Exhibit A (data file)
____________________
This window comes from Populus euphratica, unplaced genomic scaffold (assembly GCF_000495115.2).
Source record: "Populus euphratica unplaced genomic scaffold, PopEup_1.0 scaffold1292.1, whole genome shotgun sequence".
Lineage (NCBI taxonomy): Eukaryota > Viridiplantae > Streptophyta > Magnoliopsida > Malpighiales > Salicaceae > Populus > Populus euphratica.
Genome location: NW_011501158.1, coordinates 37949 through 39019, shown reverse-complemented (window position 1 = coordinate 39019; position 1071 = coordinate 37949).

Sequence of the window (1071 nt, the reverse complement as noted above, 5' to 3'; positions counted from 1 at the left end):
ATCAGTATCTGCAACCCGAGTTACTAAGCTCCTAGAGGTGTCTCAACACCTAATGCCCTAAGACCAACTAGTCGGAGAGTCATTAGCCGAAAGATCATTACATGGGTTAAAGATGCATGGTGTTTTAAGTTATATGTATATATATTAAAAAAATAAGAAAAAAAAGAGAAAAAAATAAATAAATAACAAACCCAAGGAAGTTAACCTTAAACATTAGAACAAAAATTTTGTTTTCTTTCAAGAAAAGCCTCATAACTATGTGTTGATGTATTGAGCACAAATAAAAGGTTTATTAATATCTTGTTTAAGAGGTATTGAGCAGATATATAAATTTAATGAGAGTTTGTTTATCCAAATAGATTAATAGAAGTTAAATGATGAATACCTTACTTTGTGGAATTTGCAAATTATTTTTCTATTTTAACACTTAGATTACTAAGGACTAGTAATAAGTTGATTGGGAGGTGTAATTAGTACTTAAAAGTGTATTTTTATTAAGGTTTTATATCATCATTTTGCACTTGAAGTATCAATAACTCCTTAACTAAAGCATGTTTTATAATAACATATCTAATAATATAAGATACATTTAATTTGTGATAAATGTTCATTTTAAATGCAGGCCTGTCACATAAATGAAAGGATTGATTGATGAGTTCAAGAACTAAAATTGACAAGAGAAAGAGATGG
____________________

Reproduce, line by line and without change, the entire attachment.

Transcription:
This window comes from Populus euphratica, unplaced genomic scaffold (assembly GCF_000495115.2).
Source record: "Populus euphratica unplaced genomic scaffold, PopEup_1.0 scaffold1292.1, whole genome shotgun sequence".
Lineage (NCBI taxonomy): Eukaryota > Viridiplantae > Streptophyta > Magnoliopsida > Malpighiales > Salicaceae > Populus > Populus euphratica.
Genome location: NW_011501158.1, coordinates 37949 through 39019, shown reverse-complemented (window position 1 = coordinate 39019; position 1071 = coordinate 37949).

Sequence of the window (1071 nt, the reverse complement as noted above, 5' to 3'; positions counted from 1 at the left end):
ATCAGTATCTGCAACCCGAGTTACTAAGCTCCTAGAGGTGTCTCAACACCTAATGCCCTAAGACCAACTAGTCGGAGAGTCATTAGCCGAAAGATCATTACATGGGTTAAAGATGCATGGTGTTTTAAGTTATATGTATATATATTAAAAAAATAAGAAAAAAAAGAGAAAAAAATAAATAAATAACAAACCCAAGGAAGTTAACCTTAAACATTAGAACAAAAATTTTGTTTTCTTTCAAGAAAAGCCTCATAACTATGTGTTGATGTATTGAGCACAAATAAAAGGTTTATTAATATCTTGTTTAAGAGGTATTGAGCAGATATATAAATTTAATGAGAGTTTGTTTATCCAAATAGATTAATAGAAGTTAAATGATGAATACCTTACTTTGTGGAATTTGCAAATTATTTTTCTATTTTAACACTTAGATTACTAAGGACTAGTAATAAGTTGATTGGGAGGTGTAATTAGTACTTAAAAGTGTATTTTTATTAAGGTTTTATATCATCATTTTGCACTTGAAGTATCAATAACTCCTTAACTAAAGCATGTTTTATAATAACATATCTAATAATATAAGATACATTTAATTTGTGATAAATGTTCATTTTAAATGCAGGCCTGTCACATAAATGAAAGGATTGATTGATGAGTTCAAGAACTAAAATTGACAAGAGAAAGAGATGG